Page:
Tuesday, January 14, 2014

High School Aerospace Scholars

homeschool high school

HAS is an interactive online learning experience for high school juniors in Texas. Selected students are nominated by their State Legislator, have an interest in math, science, engineering or computer science, and are encouraged to pursue high tech careers. Participation is highlighted by a six-day experience at the Johnson Space Center.”

We live in Texas and heard about this program from a friend of a friend.  My oldest daughter planned to major in engineering, so this was a perfect fit for her.  We heard about this program right before her junior year; she started the application process right away.

While the requirement to be nominated by your State Legislator may seem to be an obstacle, it is not. The application process includes a letter the student writes to the State Legislator asking to be nominated.  All the information for applying can be found at the website.

Once accepted to the program, the student is committing to a semester long learning experience. Students participate in distance learning activities that include reading, research, short essays, quizzes, and online discussions.  

Students who complete all the assignments participate in a week long, all expense paid experience at NASA.

This is an excerpt of the report my daughter wrote after her time at NASA:

“After the lessons were completed, I participated in a week-long program at the Johnson Space Center. During the week, students were divided into four teams of approximately ten students each, which worked together on different aspects of designing a manned mission to Mars. My team was in charge of working on Mars. The other three teams were Getting There, Living There, and Mission Control. We also toured various NASA facilities, such as the International Space Station mock-up, Shuttle Simulator, Mission Control Center, and the Neutral Buoyancy Laboratory; heard presentations by NASA employees such as astronauts and department supervisors; and completed hands-on projects, such as launching a rocket, creating an egg lander, and building a rover. Some of the highlights of the week for me included a presentation on robotics and tours of the Shuttle Simulator and Bio Labs.”

If a student completes the whole program, they can earn a science elective credit.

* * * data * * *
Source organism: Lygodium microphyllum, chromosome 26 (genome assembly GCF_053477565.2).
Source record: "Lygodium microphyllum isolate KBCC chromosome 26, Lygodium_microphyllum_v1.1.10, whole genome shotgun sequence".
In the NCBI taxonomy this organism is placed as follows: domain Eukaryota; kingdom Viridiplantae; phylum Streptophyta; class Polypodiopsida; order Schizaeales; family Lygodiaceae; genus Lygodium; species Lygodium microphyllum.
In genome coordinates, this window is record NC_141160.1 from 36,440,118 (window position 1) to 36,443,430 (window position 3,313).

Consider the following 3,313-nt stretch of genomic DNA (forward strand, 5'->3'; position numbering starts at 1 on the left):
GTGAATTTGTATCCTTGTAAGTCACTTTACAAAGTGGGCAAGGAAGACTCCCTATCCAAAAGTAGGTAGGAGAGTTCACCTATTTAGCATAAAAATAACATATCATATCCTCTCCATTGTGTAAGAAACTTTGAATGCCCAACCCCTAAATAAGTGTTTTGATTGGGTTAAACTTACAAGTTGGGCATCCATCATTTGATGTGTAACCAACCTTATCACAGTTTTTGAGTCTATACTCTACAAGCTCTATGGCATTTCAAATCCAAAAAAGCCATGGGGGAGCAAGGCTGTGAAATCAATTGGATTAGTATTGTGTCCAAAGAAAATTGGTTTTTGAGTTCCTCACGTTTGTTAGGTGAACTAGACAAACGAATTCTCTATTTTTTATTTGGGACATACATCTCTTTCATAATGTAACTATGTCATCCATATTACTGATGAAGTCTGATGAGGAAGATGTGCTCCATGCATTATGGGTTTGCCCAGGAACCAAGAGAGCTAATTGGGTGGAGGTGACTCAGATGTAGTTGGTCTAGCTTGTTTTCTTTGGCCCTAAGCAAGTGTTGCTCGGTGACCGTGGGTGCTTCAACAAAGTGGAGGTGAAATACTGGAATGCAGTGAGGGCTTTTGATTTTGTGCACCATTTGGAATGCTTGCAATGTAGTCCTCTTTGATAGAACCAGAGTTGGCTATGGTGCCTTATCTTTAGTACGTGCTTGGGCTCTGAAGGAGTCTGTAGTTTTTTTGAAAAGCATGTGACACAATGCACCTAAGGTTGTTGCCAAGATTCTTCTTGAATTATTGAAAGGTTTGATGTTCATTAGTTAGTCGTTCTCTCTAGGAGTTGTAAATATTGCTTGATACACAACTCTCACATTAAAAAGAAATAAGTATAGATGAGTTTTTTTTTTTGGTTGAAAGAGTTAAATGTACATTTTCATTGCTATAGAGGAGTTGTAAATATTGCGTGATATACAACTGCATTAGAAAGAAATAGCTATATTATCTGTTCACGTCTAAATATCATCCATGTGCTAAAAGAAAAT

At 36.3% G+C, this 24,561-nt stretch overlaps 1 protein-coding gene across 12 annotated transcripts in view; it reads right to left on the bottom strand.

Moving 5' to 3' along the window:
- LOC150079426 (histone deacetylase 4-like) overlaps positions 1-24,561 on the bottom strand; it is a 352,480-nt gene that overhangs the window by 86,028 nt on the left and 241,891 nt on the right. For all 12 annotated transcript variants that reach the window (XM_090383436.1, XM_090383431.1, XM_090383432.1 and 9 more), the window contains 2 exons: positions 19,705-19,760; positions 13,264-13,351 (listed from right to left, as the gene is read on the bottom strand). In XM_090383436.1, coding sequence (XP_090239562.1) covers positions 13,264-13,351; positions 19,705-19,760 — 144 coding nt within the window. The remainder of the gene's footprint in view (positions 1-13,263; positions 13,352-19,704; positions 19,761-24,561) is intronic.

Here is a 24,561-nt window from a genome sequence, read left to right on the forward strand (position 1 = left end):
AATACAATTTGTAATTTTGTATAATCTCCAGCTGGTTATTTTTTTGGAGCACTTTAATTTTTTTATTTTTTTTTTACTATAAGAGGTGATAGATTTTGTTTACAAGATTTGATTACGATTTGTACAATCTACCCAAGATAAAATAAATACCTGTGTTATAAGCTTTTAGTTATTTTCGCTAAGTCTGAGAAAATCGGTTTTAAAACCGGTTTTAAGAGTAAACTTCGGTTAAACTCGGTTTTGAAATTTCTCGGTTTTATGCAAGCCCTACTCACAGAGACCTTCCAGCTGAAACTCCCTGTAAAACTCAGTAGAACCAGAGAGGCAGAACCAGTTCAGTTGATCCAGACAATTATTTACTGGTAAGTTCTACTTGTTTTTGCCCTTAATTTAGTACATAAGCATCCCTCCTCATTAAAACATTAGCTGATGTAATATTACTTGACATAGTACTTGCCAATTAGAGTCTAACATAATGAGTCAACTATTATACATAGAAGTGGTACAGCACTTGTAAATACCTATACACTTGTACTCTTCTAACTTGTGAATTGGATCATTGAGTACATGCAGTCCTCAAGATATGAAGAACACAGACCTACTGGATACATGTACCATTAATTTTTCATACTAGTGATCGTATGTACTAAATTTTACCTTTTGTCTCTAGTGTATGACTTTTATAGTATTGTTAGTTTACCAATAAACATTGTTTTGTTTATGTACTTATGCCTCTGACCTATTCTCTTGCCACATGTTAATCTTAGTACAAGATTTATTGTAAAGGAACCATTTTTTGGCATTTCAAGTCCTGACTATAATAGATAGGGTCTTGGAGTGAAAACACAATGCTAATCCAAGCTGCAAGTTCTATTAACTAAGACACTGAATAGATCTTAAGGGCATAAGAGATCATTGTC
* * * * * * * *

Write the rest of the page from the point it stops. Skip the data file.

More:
If you have a student interested in any of the STEM (science, technology, engineering, mathematics) subjects, don’t miss this opportunity.

While researching this article, I discovered that  Idaho, Virginia, and Washington also offer this program.  Check this website for more details.  http://www.aerospacescholars.org/programs/state

There is also a Community College Aerospace Scholars Program.  This would be ideal for the student who is too old for the High School program, but still has an interest in the program.


9peasMom said...

Once again, great advice and great opportunities! Thank you for sharing these!

Kathleen Caron said...

This is an awesome resource. We live in Virginia and I think Joe would love to do something like that next year. By the way Karen, how familiar are you with CLEP exams? Have your kids done any of those for college credit? James (who is a senior in college) just pointed this out to me for Joe.

karentrina said...

I am somewhat familiar with CLEP exams. I took one in college and couple of my kids have taken them. It seems like when my daughter was at Texas A & M they would not accept English CLEP credit taken at our local junior college. I don't know if that was their policy for all subjects or just English. CLEP exams are a great way to save time and money on a college degree for subjects a student is good at or willing to study.

Daughter said...

A&M has/had their own tests for some subjects. They only accepted those for credit, not CLEP.

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